Schofield v. WELLS FARGO BANK, NA, Fla: Dist. Court of Appeals, 5th Dist. | the process server failed to strictly comply with section 48.031(5), Florida Statutes (2009), we reverse.

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Schofield v. WELLS FARGO BANK, NA, Fla: Dist. Court of Appeals, 5th Dist. | The process server failed to strictly comply with section 48.031(5), Florida Statutes

Schofield v. WELLS FARGO BANK, NA, Fla: Dist. Court of Appeals, 5th Dist. | The process server failed to strictly comply with section 48.031(5), Florida Statutes

CHARLES SCHOFIELD AND JULIA D. SCHOFIELD, Appellants,
v.
WELLS FARGO BANK, N.A., ET AL., Appellees.

Case No. 5D11-1935.
District Court of Appeal of Florida, Fifth District.
Opinion filed August 31, 2012.
Richard W. Withers, Craig R. Lynd, and Joanna Tolbert of Kaufman, Englett & Lynd, L.L.C., Orlando, for Appellant.

Nancy C. Ciampa of Carlton Fields, P.A., Miami, and Michael K. Winston and Dean A. Morande of Carlton Fields, P.A., West Palm Beach, for Appellees.

PALMER, J.

Charles and Julia Schofield appeal the non-final order entered by the trial court denying their motion to quash service of process.[1] Because the process server failed to strictly comply with section 48.031(5), Florida Statutes (2009), we reverse.

Wells Fargo Bank, N.A., filed a mortgage foreclosure complaint against the Schofields. A process server personally served Julia Schofield and served Charles, through Julia, with a summons, a copy of the complaint, and a notice of lis pendens. However, the process server failed to include the date and time of service, his identification number, or his initials on any of the documents served on the Schofields.

The Schofields filed a motion to quash service of process and a verification of pleading, asserting that the process server failed to comply with the terms of section 48.031(5), Florida Statutes (2009). The statute provides: “A person serving process shall place, on the copy served, the date and time of service and his or her identification number and initials for all service of process.” The trial court entered an order denying the Schofields’ motion.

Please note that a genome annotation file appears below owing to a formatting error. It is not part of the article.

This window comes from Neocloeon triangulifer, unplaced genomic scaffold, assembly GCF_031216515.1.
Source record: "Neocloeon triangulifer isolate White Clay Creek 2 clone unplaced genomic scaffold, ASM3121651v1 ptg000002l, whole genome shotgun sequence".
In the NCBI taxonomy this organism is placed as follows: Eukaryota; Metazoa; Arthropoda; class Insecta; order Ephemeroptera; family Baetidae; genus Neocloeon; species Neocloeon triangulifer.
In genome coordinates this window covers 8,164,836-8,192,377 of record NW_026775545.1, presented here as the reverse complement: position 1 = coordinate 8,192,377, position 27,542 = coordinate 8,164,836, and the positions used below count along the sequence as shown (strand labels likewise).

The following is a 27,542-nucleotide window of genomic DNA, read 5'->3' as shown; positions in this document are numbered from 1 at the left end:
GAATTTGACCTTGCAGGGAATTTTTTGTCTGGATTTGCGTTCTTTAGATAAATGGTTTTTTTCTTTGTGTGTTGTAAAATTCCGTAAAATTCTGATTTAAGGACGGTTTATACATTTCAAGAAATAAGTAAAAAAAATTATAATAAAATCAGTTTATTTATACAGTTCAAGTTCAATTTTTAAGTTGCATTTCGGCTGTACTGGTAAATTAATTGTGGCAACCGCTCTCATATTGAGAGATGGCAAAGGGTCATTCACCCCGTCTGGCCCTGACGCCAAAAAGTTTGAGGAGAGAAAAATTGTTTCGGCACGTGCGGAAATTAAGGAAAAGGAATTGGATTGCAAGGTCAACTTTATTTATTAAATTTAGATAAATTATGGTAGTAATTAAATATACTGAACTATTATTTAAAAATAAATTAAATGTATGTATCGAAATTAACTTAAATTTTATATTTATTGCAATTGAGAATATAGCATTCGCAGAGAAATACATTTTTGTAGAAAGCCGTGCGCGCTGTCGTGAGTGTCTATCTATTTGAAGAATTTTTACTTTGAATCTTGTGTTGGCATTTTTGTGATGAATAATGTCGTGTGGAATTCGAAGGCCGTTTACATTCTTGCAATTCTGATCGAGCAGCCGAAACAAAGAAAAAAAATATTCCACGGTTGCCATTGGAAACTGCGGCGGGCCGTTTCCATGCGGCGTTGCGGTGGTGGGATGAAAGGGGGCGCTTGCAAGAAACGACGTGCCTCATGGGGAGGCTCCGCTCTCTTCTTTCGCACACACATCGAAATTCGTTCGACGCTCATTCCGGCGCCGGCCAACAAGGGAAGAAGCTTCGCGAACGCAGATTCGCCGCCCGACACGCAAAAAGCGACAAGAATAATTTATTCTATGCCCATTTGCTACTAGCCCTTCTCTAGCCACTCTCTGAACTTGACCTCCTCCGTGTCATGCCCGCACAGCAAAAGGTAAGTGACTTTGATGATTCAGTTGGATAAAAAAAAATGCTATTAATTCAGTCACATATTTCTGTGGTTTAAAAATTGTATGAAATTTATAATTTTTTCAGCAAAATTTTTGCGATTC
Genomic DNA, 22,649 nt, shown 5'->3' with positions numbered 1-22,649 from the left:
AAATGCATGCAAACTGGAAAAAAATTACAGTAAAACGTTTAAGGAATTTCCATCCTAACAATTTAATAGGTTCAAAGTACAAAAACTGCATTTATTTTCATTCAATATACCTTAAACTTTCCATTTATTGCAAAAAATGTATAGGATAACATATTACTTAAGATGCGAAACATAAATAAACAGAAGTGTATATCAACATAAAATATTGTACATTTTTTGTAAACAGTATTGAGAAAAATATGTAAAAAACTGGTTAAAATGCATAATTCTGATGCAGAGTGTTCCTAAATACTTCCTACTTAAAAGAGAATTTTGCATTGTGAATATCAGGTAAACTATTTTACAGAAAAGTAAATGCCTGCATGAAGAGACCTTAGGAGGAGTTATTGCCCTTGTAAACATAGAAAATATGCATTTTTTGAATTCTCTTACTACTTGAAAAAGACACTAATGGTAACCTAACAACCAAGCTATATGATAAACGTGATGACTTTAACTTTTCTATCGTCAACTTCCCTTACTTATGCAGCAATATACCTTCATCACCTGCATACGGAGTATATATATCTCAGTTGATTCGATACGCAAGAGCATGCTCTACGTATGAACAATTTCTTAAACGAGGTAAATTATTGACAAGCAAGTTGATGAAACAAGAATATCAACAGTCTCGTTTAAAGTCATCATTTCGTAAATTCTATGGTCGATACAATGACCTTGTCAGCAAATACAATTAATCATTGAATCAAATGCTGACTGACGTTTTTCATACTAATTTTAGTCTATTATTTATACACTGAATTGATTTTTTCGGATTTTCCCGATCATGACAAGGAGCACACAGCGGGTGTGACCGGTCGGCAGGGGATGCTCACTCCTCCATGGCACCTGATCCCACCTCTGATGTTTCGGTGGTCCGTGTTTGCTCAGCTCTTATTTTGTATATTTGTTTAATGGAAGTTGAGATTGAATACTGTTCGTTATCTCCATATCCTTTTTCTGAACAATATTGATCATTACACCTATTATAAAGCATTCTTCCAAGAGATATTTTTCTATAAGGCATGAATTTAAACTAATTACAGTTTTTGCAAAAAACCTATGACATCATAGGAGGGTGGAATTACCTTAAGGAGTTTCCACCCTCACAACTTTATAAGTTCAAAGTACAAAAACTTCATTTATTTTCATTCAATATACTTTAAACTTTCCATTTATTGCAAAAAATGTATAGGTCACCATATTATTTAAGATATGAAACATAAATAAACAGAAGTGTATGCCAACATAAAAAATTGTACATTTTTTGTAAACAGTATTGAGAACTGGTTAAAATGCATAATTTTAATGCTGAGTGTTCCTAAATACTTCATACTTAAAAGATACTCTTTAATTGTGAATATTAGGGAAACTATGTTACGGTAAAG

The Schofields argue that the trial court should have granted their motion to quash because the process server failed to comply with section 48.031(5). We agree.

Service of process must strictly comply with all relevant statutory provisions. See Shurman v. Atl. Mortg. & Inv. Corp., 795 So. 2d 952, 954 (Fla. 2001) (holding that “statutes governing service of process are to be strictly construed and enforced”); Re-Employment Servs., Ltd. v. Nat’l Loan Acquisitions Co., 969 So. 2d 467, 471 (Fla. 5th DCA 2007) (holding that “courts require strict construction of, and compliance with, the provisions of statutes governing service of process”). Accordingly, we reverse the trial court’s order denying the Schofields’ motion to quash service of process.

REVERSED and REMANDED.

ORFINGER, C.J., and EVANDER, J. concur.

[1] Appellate jurisdiction is proper pursuant to Florida Rule of Appellate Procedure 9.130(a)(3)(C)(i) (2011).

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